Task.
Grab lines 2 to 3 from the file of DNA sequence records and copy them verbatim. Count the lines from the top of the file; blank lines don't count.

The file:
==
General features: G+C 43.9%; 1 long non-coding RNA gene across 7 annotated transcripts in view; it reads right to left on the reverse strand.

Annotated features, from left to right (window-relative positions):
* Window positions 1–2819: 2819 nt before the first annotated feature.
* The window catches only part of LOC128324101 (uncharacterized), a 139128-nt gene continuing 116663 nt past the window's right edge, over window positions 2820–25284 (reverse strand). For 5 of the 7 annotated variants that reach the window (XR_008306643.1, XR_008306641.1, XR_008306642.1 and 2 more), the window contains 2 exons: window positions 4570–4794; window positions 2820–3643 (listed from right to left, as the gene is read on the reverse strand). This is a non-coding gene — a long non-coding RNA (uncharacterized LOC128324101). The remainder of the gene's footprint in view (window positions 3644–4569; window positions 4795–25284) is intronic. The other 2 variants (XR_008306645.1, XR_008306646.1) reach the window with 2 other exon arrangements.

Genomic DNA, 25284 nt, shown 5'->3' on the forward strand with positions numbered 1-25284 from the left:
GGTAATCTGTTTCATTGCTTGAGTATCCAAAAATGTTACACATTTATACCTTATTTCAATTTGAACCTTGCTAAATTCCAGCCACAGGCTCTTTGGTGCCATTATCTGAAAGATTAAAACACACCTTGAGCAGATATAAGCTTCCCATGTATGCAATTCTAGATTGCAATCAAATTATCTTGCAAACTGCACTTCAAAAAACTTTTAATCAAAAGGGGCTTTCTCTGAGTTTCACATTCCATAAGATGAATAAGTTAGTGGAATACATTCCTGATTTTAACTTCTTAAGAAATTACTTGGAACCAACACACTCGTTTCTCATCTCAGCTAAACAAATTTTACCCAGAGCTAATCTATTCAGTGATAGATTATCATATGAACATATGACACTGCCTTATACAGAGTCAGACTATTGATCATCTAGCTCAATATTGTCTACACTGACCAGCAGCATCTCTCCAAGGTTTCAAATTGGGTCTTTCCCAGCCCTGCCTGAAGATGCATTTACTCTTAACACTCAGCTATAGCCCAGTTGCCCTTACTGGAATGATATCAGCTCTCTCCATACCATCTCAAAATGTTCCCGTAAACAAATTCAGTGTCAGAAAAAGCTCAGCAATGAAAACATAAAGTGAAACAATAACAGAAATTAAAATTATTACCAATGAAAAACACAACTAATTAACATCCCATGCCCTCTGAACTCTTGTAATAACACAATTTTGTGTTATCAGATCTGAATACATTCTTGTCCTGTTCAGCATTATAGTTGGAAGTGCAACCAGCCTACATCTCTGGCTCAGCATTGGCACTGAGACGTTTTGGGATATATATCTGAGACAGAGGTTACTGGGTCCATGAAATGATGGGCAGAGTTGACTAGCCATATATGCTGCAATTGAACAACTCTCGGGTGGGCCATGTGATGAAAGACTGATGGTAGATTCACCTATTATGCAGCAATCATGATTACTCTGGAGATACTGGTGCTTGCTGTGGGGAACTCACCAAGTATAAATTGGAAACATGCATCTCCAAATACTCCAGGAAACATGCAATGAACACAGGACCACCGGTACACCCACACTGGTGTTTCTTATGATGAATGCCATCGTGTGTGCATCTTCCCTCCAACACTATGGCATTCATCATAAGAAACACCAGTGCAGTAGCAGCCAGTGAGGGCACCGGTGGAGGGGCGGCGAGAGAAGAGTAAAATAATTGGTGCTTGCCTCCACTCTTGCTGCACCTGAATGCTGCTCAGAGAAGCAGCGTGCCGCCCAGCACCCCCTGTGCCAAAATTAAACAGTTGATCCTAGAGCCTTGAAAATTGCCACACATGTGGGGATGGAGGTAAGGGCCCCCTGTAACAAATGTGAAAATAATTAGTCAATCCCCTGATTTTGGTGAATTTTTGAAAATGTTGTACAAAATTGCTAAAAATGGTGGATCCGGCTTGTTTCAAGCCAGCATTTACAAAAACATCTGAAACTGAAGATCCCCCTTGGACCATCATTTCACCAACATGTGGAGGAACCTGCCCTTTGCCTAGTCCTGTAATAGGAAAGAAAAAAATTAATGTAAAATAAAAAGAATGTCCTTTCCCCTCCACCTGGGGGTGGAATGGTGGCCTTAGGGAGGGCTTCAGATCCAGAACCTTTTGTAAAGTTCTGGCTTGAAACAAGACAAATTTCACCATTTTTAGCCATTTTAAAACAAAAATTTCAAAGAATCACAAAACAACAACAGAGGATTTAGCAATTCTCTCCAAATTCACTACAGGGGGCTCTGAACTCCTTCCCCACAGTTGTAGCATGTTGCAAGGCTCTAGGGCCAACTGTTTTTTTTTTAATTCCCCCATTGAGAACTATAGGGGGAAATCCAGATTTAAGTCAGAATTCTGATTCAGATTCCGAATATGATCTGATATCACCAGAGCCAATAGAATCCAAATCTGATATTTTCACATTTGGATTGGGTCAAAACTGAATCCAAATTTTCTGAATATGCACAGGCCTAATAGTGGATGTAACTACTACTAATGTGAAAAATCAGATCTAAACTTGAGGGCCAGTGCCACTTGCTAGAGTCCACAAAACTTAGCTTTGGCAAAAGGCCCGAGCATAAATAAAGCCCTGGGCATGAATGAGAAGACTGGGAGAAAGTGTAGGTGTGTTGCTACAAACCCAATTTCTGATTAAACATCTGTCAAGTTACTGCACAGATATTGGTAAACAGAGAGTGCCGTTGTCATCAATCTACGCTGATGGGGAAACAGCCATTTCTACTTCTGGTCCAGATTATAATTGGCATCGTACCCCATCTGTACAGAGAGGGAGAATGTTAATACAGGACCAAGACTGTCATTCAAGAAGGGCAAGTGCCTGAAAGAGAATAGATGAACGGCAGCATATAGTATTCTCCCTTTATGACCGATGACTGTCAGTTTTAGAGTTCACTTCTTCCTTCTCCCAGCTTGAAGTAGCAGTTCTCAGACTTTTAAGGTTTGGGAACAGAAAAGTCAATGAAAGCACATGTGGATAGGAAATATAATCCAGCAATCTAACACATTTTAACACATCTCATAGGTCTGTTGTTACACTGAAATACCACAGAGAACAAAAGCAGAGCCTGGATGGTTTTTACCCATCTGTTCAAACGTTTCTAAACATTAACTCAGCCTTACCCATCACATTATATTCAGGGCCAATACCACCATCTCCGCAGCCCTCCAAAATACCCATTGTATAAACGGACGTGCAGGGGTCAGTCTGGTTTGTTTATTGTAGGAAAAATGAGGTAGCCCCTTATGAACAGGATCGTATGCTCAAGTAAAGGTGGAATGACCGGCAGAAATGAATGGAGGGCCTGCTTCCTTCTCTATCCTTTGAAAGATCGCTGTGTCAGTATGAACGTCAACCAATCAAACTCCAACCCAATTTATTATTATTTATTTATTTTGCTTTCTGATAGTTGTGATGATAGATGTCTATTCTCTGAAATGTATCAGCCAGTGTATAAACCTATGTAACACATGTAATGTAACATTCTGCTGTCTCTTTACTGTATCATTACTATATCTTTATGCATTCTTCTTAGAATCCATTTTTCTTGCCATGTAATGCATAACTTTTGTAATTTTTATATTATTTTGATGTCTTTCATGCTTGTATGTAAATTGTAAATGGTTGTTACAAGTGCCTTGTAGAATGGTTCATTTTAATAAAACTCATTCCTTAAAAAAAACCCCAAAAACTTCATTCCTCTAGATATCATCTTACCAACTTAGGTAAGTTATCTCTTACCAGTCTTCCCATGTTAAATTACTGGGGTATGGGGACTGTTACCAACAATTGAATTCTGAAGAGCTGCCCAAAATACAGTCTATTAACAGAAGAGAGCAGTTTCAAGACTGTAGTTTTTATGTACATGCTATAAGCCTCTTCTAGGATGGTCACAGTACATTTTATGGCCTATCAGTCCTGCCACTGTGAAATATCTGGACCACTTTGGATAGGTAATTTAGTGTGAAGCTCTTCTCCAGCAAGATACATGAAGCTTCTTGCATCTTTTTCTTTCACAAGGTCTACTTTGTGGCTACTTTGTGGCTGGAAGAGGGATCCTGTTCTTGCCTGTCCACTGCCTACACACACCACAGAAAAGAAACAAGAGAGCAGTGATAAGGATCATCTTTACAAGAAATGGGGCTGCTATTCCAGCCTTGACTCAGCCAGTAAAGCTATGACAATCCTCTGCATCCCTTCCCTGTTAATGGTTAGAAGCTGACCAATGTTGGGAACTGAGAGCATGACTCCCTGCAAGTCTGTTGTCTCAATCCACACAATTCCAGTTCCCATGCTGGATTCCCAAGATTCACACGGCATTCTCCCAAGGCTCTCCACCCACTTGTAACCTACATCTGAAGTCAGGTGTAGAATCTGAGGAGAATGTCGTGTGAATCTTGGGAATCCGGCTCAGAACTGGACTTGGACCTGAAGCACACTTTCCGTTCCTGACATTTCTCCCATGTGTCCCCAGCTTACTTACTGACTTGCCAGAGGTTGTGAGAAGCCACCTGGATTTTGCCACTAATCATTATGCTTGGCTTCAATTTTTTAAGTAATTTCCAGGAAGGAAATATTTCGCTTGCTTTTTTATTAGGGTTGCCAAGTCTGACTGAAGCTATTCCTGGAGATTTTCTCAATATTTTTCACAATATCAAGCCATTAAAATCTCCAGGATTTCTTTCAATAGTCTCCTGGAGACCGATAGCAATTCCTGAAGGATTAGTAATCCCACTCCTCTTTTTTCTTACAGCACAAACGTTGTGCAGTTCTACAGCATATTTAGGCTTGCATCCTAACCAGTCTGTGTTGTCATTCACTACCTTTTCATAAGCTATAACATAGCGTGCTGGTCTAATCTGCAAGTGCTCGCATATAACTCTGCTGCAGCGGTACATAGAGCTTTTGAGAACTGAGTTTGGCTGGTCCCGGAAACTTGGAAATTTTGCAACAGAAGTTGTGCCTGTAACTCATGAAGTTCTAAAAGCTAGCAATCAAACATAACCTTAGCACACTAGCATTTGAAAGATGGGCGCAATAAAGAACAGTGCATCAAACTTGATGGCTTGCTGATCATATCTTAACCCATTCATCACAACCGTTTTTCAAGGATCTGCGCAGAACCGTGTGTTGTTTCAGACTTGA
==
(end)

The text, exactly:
Annotated features, from left to right (window-relative positions):
* Window positions 1–2819: 2819 nt before the first annotated feature.